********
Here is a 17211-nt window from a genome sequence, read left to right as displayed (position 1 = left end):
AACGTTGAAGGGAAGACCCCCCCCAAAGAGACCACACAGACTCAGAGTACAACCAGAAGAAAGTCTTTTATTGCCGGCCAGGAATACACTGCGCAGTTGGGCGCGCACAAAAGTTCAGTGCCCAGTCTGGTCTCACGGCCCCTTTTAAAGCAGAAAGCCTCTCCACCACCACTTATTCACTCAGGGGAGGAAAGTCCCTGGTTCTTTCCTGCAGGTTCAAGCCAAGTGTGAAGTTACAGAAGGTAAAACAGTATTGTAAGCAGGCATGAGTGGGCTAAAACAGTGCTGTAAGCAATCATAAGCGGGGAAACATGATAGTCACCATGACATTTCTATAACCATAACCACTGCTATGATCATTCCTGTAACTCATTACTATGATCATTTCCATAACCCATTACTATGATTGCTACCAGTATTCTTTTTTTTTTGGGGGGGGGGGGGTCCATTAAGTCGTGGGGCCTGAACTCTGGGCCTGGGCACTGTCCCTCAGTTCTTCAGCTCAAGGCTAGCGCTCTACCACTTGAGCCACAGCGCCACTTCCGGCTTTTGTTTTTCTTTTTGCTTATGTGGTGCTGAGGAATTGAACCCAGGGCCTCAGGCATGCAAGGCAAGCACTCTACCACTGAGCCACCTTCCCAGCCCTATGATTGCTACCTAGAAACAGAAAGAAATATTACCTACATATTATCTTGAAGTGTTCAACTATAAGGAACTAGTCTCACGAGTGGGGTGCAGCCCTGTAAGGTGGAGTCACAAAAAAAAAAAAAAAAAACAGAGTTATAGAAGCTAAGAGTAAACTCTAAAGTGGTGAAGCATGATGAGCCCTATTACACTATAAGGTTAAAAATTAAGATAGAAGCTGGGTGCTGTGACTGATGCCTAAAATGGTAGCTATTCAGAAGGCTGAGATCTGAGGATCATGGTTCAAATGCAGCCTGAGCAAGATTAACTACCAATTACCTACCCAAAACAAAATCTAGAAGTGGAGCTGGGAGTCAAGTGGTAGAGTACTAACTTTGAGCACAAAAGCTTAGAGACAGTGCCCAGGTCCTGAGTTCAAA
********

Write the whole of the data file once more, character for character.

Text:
Here is a 17211-nt window from a genome sequence, read left to right as displayed (position 1 = left end):
AACGTTGAAGGGAAGACCCCCCCCAAAGAGACCACACAGACTCAGAGTACAACCAGAAGAAAGTCTTTTATTGCCGGCCAGGAATACACTGCGCAGTTGGGCGCGCACAAAAGTTCAGTGCCCAGTCTGGTCTCACGGCCCCTTTTAAAGCAGAAAGCCTCTCCACCACCACTTATTCACTCAGGGGAGGAAAGTCCCTGGTTCTTTCCTGCAGGTTCAAGCCAAGTGTGAAGTTACAGAAGGTAAAACAGTATTGTAAGCAGGCATGAGTGGGCTAAAACAGTGCTGTAAGCAATCATAAGCGGGGAAACATGATAGTCACCATGACATTTCTATAACCATAACCACTGCTATGATCATTCCTGTAACTCATTACTATGATCATTTCCATAACCCATTACTATGATTGCTACCAGTATTCTTTTTTTTTTGGGGGGGGGGGGGTCCATTAAGTCGTGGGGCCTGAACTCTGGGCCTGGGCACTGTCCCTCAGTTCTTCAGCTCAAGGCTAGCGCTCTACCACTTGAGCCACAGCGCCACTTCCGGCTTTTGTTTTTCTTTTTGCTTATGTGGTGCTGAGGAATTGAACCCAGGGCCTCAGGCATGCAAGGCAAGCACTCTACCACTGAGCCACCTTCCCAGCCCTATGATTGCTACCTAGAAACAGAAAGAAATATTACCTACATATTATCTTGAAGTGTTCAACTATAAGGAACTAGTCTCACGAGTGGGGTGCAGCCCTGTAAGGTGGAGTCACAAAAAAAAAAAAAAAAAACAGAGTTATAGAAGCTAAGAGTAAACTCTAAAGTGGTGAAGCATGATGAGCCCTATTACACTATAAGGTTAAAAATTAAGATAGAAGCTGGGTGCTGTGACTGATGCCTAAAATGGTAGCTATTCAGAAGGCTGAGATCTGAGGATCATGGTTCAAATGCAGCCTGAGCAAGATTAACTACCAATTACCTACCCAAAACAAAATCTAGAAGTGGAGCTGGGAGTCAAGTGGTAGAGTACTAACTTTGAGCACAAAAGCTTAGAGACAGTGCCCAGGTCCTGAGTTCAAA